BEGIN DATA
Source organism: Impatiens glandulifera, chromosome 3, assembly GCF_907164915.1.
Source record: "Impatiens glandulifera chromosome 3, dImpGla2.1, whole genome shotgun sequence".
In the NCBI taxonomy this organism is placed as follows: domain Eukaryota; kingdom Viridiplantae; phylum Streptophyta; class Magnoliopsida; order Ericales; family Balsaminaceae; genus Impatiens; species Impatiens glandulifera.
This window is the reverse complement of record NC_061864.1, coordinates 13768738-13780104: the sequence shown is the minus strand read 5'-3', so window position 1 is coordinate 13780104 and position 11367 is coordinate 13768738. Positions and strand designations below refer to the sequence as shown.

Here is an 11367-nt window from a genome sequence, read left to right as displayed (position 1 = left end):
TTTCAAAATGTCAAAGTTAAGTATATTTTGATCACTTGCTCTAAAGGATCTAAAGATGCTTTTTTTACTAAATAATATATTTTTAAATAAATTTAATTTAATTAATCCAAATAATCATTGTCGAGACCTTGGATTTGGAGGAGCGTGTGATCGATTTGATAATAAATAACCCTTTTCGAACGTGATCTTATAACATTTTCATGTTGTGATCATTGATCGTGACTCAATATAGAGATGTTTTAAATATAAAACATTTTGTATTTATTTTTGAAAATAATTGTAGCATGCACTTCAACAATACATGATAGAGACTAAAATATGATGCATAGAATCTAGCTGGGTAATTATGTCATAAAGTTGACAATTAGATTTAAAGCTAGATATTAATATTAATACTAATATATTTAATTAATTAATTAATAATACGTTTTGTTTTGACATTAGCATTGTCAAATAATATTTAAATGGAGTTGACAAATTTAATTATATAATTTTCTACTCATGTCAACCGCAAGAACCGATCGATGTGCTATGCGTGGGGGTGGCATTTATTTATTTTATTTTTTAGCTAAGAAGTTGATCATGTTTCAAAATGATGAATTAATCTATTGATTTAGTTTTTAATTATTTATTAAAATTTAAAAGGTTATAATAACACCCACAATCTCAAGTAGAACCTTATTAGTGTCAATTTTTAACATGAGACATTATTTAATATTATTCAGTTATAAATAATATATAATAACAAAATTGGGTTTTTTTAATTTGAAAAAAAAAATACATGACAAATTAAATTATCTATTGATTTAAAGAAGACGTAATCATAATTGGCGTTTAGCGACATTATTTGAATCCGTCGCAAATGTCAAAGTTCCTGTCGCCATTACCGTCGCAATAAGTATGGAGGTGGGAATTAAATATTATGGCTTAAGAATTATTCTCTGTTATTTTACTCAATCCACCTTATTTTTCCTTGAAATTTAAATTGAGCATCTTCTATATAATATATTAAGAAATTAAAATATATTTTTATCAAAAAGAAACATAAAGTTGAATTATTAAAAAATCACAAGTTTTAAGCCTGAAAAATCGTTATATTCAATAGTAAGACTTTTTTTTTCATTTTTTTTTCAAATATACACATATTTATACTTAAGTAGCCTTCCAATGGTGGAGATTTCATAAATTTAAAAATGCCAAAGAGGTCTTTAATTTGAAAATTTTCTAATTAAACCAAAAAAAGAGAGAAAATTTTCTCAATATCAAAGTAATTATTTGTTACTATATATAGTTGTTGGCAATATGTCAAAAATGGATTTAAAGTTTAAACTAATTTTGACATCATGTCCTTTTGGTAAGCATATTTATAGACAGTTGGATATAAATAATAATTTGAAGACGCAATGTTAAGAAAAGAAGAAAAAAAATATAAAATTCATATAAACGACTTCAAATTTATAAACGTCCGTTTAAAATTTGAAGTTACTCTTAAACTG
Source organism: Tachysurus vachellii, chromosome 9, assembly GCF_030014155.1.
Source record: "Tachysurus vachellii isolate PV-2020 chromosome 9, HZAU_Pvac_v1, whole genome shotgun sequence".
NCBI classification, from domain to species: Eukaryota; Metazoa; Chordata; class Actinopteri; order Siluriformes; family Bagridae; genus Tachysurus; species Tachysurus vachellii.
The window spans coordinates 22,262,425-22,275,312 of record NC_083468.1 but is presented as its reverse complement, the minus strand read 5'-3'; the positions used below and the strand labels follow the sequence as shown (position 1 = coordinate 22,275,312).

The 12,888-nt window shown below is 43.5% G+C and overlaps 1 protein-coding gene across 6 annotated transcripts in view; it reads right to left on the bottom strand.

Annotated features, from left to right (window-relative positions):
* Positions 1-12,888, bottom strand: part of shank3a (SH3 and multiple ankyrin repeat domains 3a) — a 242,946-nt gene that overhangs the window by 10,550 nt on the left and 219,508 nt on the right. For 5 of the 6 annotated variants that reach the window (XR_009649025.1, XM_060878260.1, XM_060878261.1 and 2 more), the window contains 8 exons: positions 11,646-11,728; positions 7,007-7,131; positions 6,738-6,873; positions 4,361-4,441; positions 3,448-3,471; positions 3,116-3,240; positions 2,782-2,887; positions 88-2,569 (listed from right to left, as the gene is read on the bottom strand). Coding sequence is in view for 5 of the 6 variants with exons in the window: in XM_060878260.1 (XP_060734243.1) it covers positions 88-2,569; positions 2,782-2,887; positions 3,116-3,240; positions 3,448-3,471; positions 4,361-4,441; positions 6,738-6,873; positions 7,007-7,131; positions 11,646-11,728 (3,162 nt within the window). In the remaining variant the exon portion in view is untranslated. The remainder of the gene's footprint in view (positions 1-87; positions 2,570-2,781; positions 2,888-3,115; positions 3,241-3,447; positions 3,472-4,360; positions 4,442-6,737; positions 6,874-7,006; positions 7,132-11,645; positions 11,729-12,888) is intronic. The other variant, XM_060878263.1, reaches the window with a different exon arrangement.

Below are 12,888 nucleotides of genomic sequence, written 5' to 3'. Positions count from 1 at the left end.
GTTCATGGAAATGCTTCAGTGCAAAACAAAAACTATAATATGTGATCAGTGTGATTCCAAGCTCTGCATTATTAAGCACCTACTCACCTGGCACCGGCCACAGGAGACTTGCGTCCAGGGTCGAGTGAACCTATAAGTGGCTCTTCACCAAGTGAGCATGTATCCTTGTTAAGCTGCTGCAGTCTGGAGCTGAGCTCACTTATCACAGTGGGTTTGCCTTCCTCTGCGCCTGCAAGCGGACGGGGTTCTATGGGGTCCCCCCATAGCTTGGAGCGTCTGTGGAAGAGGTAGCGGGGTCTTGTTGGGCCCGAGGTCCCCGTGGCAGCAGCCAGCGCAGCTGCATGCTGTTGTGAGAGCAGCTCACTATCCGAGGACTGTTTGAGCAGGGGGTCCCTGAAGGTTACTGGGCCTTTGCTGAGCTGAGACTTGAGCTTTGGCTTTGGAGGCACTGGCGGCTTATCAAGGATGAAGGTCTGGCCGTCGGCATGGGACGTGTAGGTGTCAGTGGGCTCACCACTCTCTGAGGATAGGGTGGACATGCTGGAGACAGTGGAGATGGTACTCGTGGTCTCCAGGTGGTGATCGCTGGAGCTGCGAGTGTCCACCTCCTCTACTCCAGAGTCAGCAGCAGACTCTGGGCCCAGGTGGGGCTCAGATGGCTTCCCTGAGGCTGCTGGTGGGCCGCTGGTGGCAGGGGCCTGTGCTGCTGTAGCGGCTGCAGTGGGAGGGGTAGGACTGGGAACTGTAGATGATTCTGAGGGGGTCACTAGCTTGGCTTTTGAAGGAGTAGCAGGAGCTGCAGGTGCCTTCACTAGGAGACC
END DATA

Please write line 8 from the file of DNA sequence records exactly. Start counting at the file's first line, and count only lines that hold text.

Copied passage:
Source record: "Tachysurus vachellii isolate PV-2020 chromosome 9, HZAU_Pvac_v1, whole genome shotgun sequence".